Making People Laugh: The Secret Art of Funny Fiction

WritersdontcrySeriousfYou ever have that one friend who is really awesome and hot and skilled, but just way too intense? Like laughing would somehow ruin the brood they’ve got going on? That’s what dealing with heroes is like. Heroes have some serious baggage—and that has a tendency to weigh them, and the story, down. A little injection of humor here and there can do wonders to lighten things up, as well as give some contrast to your heroes. Humor is also automatically engaging and conversational; it says your audience is important to you, and that in itself goes a long way. Take it from a sidekick, whether you’re writing essays, books, or tweets, humor is an invaluable tool.

Of course, humor is also terrifying. Nothing is louder than the absence of laughter—except, perhaps, for a pity clap. When I asked what people feared more—writing a love scene, a fight scene, or a humorous scene, people overwhelmingly said humor. (Which is news to me, because love scenes are freaking terrifying.) But if you’re going to use humor, you need to check your fear at the door. It takes thick skin and lots of practice to perfect the art of making people laugh, and even then, it might not always work—but it’s well worth the attempt. Seeing your audience smile is one of best rewards an author can ask for. And besides making people laugh, you can make people think, saying things with humor you couldn’t get away with any other way. 

But how to unlock the benefits of this trickiest of tools? There are plenty of excellent and detailed guides for budding comedians out there, but just to get you started, here are some of the funny business basics, and how you can use them.

The Set-Up
The unexpected is the heart of humor. We love to be surprised—and humor often plays on our expectations to serve us up deliciously funny points of view. The set-up is where you set up your audience’s expectations so that you can surprise them later. In most forms of humor, the set-up is in total stealth mode: you only recognize it if you’re really looking for it. It usually consists of something so mundane our unsuspecting minds glaze right over it, with something else to distract us for good measure. This is a very important part of humor: if the audience is prepared, your punniest pun will evoke far more groans than laughter. Here are a few of my favorite examples of strong set-ups--and don't worry, I'll give the punchlines in the second part!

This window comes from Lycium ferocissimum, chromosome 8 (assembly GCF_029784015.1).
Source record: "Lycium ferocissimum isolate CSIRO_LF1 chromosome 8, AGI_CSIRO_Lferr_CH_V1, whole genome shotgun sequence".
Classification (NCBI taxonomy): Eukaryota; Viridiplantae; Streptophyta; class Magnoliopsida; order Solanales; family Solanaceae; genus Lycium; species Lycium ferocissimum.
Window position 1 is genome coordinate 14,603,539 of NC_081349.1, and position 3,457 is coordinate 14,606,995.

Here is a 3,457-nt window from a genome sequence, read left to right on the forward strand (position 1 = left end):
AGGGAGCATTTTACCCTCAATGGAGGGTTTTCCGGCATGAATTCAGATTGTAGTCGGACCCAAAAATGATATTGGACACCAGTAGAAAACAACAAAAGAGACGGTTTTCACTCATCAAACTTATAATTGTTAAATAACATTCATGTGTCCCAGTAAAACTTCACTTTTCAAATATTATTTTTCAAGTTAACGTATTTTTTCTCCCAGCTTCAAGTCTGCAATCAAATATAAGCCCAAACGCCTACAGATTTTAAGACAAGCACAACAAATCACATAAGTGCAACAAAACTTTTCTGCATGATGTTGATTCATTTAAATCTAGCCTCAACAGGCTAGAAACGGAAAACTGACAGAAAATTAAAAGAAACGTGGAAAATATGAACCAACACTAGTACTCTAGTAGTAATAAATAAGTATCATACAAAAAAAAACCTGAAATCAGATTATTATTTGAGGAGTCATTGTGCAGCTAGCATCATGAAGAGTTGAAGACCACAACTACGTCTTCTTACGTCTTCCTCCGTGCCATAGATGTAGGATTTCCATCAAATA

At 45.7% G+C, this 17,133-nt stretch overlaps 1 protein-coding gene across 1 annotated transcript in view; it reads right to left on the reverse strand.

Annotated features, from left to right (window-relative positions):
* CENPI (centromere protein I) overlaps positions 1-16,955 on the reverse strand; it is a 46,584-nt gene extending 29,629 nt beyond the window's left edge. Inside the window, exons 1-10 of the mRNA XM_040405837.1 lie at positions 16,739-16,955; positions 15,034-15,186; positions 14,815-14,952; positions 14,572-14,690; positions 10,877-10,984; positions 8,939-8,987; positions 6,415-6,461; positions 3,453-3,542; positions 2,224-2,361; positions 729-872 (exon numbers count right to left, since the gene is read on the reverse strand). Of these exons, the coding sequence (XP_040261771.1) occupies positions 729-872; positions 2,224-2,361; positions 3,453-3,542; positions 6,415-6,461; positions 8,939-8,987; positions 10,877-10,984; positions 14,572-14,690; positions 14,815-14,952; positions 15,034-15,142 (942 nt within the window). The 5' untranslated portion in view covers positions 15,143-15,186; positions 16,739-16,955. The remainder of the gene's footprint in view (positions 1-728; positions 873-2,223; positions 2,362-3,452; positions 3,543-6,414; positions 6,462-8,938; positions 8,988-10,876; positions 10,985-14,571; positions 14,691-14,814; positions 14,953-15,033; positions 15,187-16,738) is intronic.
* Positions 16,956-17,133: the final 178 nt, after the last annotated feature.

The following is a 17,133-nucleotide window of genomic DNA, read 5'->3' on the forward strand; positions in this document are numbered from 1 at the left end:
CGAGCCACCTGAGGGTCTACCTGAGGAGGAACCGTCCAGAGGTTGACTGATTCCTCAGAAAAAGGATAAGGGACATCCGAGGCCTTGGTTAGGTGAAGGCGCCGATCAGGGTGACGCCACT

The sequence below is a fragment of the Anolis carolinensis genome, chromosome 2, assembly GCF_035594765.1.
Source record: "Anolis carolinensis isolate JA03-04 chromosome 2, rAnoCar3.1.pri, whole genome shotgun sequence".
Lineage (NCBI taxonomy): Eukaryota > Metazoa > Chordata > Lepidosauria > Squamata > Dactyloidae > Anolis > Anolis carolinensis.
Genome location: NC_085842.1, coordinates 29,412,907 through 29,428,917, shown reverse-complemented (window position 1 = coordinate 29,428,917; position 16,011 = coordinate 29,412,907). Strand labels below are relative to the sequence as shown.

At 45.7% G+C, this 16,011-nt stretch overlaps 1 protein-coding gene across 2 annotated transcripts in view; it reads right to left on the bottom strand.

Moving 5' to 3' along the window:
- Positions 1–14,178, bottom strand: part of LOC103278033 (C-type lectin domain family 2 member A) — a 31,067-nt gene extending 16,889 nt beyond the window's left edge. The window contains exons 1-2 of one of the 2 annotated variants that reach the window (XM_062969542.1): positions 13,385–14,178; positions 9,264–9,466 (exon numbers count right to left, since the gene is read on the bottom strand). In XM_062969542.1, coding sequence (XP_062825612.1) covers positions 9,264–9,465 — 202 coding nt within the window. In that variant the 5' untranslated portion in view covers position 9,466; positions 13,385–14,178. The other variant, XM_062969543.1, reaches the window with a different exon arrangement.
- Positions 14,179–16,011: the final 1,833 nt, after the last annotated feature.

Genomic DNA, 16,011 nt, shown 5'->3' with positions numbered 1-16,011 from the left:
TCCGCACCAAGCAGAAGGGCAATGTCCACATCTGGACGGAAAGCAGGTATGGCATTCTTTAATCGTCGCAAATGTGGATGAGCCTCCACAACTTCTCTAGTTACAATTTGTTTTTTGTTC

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Comments (2)

f humor, sharpening your wit until it’s as fine a tool as any in your arsenal.

Posted by: ray bans | Tuesday March 20, 2012 at 4:26 AM

Wow, great advice! I've been considering humor in my writing after reading Catch-22 (there's a lot of situational humor in that book)

Posted by: Tim | Saturday March 24, 2012 at 9:12 AM

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